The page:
Jim | That made us believe that we could be writers? Well, it was Robert Hazel. And if there were two things, it was Robert Hazel and Robert Hazel, probably. I don’t, by any manner ... I don’t in any way want to ignore or minimize the influence of the literature we were reading. But the literature that we were reading—the poems and the stories and the writers that we were particularly and intensely connected with—were, in our imagination, shaped and delivered to us in person by Hazel. He made us think that the only worthy literary ambition was to write the next Wasteland, which is a crock, you know. I mean, it’s crazy. It’s full of foolishness and confusion. And it took us a while to get detached from that.

But he did. And I remember giving him manuscripts, poems that I was working on, and he would write in the margins, “Why?”—with a question mark, you know. “Why do this? Doesn’t have any ambition. It’s exercise.” You know, I can remember writing exercises, verse exercises, showing them to Bob, and he said, “Why’re you doing this? Why’re you doing this?”

And the spirit in which his mind as an artist lived and worked and thrived and was nourished and fed was transmitted to us. He knew ... He loved to call people by their first names. He knew a lot of ... He knew Phil Roth—he called [him] Phil. And Bill Styron, he called Bill. And he claimed to know a lot of people that he did or didn’t know by first name. And it was dazzling, it was dazzling. We had never, ever imagined living in that world. We didn’t know what it was.

Guy | So he made you think you could ... [made you] understand that you could be artists in the world?

Jim | Well, yes, but he made us think that we lived in that world, that we were ... that we were compatriots, that we were brothers, were William Styron and Phillip Roth. And they weren’t ... They weren’t in textbooks; they were in our conversation. Does this make any sense? They were in our conversations. And John Crowe Ransom, Allen Tate and Robert Penn Warren, and all of the Southern writers, and Frank O’Connor—they were our kin. They were our preceding generation or preceding two generations. They were where we came from. And it was not academic; it was nothing academic at all. It was one big family that he was the patriarch of. Am I making any sense?

Guy | Yeah, sure. I’m loath to stop you while you’re on a roll. So the classes ... Did you ... Would you read your work in classes, or ...

Jim | Yes, yes, we would read our work in class, and it would get responded to. And I tell you, I don’t remember any of that. I don’t remember any of that. Nothing happened in the classroom that was important. Some teachers operate in a very, very important way in a classroom. Some teachers operate only in the classroom. He didn’t, as far as I’m concerned. He operated completely outside the classroom. And you might say he would be better called a mentor than a teacher. He was our guide.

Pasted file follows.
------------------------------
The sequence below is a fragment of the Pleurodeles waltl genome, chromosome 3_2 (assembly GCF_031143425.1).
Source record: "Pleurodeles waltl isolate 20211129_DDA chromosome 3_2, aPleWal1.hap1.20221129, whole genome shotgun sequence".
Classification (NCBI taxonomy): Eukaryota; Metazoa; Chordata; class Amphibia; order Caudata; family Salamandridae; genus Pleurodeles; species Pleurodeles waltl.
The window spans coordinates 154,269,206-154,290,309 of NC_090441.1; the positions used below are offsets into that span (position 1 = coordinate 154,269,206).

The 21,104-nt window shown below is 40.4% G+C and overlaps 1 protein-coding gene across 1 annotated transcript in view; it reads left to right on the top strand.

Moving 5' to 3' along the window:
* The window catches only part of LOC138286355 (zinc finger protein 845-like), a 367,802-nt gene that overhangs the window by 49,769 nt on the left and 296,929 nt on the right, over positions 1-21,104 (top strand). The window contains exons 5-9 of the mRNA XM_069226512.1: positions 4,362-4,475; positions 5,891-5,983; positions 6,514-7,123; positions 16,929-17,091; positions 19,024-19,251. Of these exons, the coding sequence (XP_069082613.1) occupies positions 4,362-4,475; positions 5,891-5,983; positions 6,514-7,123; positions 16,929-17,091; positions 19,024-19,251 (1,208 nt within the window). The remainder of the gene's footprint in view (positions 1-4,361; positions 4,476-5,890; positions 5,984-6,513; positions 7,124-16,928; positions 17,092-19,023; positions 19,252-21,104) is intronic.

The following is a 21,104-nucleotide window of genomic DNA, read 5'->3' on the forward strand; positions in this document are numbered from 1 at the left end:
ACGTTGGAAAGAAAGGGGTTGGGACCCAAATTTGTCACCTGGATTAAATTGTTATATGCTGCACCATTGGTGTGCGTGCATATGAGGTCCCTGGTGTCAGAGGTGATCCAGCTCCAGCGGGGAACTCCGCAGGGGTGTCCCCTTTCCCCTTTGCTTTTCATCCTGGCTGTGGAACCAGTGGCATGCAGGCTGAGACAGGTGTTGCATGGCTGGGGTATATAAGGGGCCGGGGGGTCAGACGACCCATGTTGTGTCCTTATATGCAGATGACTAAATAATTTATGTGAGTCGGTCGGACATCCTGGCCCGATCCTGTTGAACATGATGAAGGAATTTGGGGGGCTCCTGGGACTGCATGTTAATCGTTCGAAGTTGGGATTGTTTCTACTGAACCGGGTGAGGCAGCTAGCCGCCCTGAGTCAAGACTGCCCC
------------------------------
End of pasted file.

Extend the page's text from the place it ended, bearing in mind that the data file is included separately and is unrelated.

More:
You know, one of the things I got out of The Love Song of J. Alfred Prufrock—I didn’t understand this until years and years, decades later—was that I got the understanding from that poem that I was on a journey and that I would encounter guides. And that the guides would see me through this, that, and something else, and they would disappear and be replaced by another guide. I didn’t understand that I was on a journey. But Robert was a guide. He took us by the hand and said, “Here’s what’s worth thinking about. Here’s what’s worth dreaming about. Here’s what’s worth your heart and soul.” And asked us to take it up. And we did.

Guy | Do you have pictures of him?

Jim | Yes.

Guy | Several?

Jim | Yes.

Guy | Where are they?

Jim | Yes. There’s one picture of Bob and Wendell on my grandmother’s front porch in A Spring-Fed Pond [a book of Jim’s photographs].

Guy | Let’s go on from UK to Stanford. Tell how that came about and what classes there were like.

Jim | I went to Stanford out of UK as a graduate student in English. I was the first one to get out there. And this was in 1957, in the fall of 1957, as a regular graduate student in English. I don’t remember exactly, but I think this is how it happened.

I became, then, aware of the Stegner Writing Fellowships, told Wendell, Wendell applied and got one, then he came out there. I stayed on for a while as a regular graduate student and then dropped out. And I dropped out because I had been telling myself for a long time that what I really wanted to do was to be a writer. And a lot of graduate students, many graduate students, most graduate students, were saying the same thing, and it began to sound like just a crock of shit to me. And I thought, you know, you either got to stop talking about it ... put up or shut up. And so I dropped out of graduate school and started to write. I had written as an undergraduate in these classes and all, but I hadn’t written any ... I hadn’t gone to the desk every morning. I hadn’t put it first. I had talked about it, wanting to put it first. So I dropped out of school and started writing, took writing to be my first order of business.

And then I applied for a Stegner Fellowship at Stanford. I was in Seattle at the time. I got one; I went back to Stanford. Gurney, from Kentucky, applied for one in the same year, and he got one. So we ended up there together. And then two years, I think it was, later, Ed McClanahan came.

Guy | It’s amazing.

Jim | Yeah, it is amazing. It is amazing.